Fog Computing, Ecosystem, Architecture and Applications
Fog Computing is a paradigm that extends Cloud computing and services to the edge of the network. Similar to Cloud, Fog provides data, compute, storage, and application services to end-users. The distinguishing Fog characteristics are its proximity to end-users, its dense geographical distribution, and its support for mobility. Services are hosted at the network edge or even end devices such as set-top-boxes or access points. By doing so, Fog reduces service latency, and improves QoS, resulting in superior user-experience. Fog Computing supports emerging Internet of Everything (IoE) applications that demand real-time/predictable latency (industrial automation, transportation, networks of sensors and actuators). Thanks to its wide geographical distribution the Fog paradigm is well positioned for real time big data and real time analytics. Fog supports densely distributed data collection points, hence adding a fourth axis to the often mentioned Big Data dimensions (volume, variety, and velocity).
Unlike traditional data centers, Fog devices are geographically distributed over heterogeneous platforms, spanning multiple management domains. Cisco is interested in innovative proposals that facilitate service mobility across platforms, and technologies that preserve end-user and content security and privacy across domains.
Fog provides unique advantages for services across several verticals such as IT, entertainment, advertising, personal computing etc. Cisco is specially interested in proposals that focus on Fog Computing scenarios related to Internet of Everything (IoE), Sensor Networks, Data Analytics and other data intensive services to demonstrate the advantages of such a new paradigm, to evaluate the trade-offs in both experimental and production deployments and to address potential research problems for those deployments.
While Fog conceptually extends Cloud computing and leverages Cloud's underlying technologies, Fog, by definition, spans wider geographic locations than Cloud, and in a denser way. Also, Fog devices are much more heterogeneous in nature, ranging from end-user devices, access points, to edge routers and switches. To accommodate this heterogeneity, Fog services are abstracted inside a container for ease of orchestration. Example container technologies are Java Virtual Machine (JVM), and Linux containers. Proposals that investigate service mobility across Fog platforms are of particular interest. Specifically,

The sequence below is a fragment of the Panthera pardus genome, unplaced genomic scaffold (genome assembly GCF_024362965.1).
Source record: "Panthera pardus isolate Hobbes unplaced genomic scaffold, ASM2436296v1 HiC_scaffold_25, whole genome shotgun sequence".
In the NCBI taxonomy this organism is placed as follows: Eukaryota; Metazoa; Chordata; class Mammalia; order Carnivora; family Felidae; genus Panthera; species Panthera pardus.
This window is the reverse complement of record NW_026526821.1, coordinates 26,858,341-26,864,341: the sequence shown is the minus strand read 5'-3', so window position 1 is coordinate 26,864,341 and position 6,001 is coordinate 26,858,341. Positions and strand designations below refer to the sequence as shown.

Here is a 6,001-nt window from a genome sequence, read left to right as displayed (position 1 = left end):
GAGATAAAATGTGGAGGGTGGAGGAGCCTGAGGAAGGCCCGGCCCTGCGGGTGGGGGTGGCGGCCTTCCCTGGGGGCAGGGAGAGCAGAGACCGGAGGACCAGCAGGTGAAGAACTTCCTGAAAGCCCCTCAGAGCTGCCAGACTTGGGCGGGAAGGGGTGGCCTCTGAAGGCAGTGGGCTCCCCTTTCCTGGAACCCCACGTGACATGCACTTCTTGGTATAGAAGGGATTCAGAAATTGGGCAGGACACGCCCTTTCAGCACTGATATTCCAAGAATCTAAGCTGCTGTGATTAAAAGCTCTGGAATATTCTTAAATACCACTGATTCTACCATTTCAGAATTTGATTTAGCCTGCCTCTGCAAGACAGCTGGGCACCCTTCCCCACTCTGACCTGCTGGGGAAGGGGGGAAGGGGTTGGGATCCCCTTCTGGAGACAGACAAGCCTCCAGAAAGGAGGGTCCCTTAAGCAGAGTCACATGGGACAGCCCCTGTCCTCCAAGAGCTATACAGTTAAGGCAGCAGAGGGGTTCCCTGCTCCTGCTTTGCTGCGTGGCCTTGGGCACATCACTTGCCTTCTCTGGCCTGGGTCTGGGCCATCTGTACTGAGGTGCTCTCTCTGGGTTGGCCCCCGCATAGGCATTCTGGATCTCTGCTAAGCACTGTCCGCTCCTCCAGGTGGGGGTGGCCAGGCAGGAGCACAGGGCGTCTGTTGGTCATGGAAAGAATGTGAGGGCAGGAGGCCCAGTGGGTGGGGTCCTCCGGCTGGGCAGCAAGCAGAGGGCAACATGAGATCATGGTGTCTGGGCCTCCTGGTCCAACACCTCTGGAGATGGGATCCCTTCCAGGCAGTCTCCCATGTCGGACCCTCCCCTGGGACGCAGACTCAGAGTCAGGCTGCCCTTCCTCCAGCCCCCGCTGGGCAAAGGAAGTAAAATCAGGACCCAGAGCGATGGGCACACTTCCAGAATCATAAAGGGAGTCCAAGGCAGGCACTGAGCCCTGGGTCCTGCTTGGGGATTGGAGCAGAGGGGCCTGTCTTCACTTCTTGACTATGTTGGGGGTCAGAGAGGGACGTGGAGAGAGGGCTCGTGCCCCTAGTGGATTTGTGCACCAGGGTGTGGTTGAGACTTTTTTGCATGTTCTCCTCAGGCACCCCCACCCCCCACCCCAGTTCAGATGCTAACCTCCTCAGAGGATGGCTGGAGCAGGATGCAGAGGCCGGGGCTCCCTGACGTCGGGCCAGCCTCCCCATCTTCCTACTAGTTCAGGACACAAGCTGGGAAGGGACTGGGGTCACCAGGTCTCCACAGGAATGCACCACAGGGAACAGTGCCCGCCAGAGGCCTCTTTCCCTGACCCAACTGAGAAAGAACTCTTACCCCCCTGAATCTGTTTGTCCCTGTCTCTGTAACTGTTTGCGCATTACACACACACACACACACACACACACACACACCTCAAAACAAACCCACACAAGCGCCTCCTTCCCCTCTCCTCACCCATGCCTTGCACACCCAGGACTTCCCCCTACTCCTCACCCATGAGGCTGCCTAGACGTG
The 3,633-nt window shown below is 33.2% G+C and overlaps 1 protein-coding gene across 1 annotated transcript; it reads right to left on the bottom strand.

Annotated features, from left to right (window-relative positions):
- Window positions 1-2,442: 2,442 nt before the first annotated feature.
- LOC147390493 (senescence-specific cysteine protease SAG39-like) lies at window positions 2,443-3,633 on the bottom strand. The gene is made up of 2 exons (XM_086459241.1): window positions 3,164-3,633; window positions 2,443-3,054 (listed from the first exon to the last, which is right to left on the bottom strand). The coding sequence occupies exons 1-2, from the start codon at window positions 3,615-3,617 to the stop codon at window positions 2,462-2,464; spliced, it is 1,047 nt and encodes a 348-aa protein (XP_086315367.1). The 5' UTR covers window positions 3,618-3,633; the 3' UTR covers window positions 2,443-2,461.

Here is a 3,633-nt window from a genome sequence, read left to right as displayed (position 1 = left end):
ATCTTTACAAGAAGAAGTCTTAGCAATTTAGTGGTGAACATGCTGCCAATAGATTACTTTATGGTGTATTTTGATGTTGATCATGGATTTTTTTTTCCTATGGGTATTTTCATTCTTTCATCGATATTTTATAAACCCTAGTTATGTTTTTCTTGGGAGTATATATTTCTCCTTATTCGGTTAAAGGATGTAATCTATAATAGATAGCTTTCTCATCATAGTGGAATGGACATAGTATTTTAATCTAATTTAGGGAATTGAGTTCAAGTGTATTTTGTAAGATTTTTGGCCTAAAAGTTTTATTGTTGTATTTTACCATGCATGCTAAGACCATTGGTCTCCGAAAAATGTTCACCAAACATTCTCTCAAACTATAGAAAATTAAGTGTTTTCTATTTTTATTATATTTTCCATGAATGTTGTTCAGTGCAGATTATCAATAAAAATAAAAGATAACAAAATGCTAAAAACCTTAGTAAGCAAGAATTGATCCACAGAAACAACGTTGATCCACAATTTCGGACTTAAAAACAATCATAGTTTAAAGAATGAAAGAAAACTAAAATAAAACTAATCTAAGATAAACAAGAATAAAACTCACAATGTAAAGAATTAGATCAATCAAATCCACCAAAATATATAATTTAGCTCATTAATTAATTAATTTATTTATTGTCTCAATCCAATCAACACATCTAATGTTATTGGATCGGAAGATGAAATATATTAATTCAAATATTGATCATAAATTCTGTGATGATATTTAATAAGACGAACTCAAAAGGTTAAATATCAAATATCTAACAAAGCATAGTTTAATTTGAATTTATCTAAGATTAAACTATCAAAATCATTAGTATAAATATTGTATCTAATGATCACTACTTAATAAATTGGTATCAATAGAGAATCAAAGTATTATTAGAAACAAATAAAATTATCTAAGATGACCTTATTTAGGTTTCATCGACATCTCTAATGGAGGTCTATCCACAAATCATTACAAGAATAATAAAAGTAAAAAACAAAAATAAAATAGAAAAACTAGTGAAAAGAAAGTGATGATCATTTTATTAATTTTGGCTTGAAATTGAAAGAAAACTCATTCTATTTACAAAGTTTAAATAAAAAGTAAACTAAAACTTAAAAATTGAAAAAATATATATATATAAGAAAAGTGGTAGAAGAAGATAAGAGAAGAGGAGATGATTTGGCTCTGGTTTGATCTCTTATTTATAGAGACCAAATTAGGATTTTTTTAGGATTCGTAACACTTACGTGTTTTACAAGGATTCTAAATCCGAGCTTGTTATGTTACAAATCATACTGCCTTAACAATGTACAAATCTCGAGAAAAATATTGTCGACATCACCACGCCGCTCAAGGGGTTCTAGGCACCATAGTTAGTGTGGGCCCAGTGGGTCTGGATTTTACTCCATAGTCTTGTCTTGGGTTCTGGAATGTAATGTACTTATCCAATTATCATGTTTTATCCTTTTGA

Fog services will be orchestrated across management domains; services will be provisioned, monitored and tracked across these domains. Proposals investigating security and privacy in the context of Fog Computing are encouraged. Specifically,
While Fog provides unique advantages for services across several verticals such as IT, entertainment, advertising, personal computing etc., Cisco is specially interested in investigating Fog advantages for Big Data services in several verticals including IoE. Specifically, innovations in compute, storage offerings for data intensive services such as the following:
Constraints and other information:
Cisco expects customary scholarly dissemination of results, and hopes that promising results would be made available to the community without limiting licenses, royalties, or other encumbrances.
RFPs may be withdrawn as research proposals are funded, or interest in the specific topic is satisfied.
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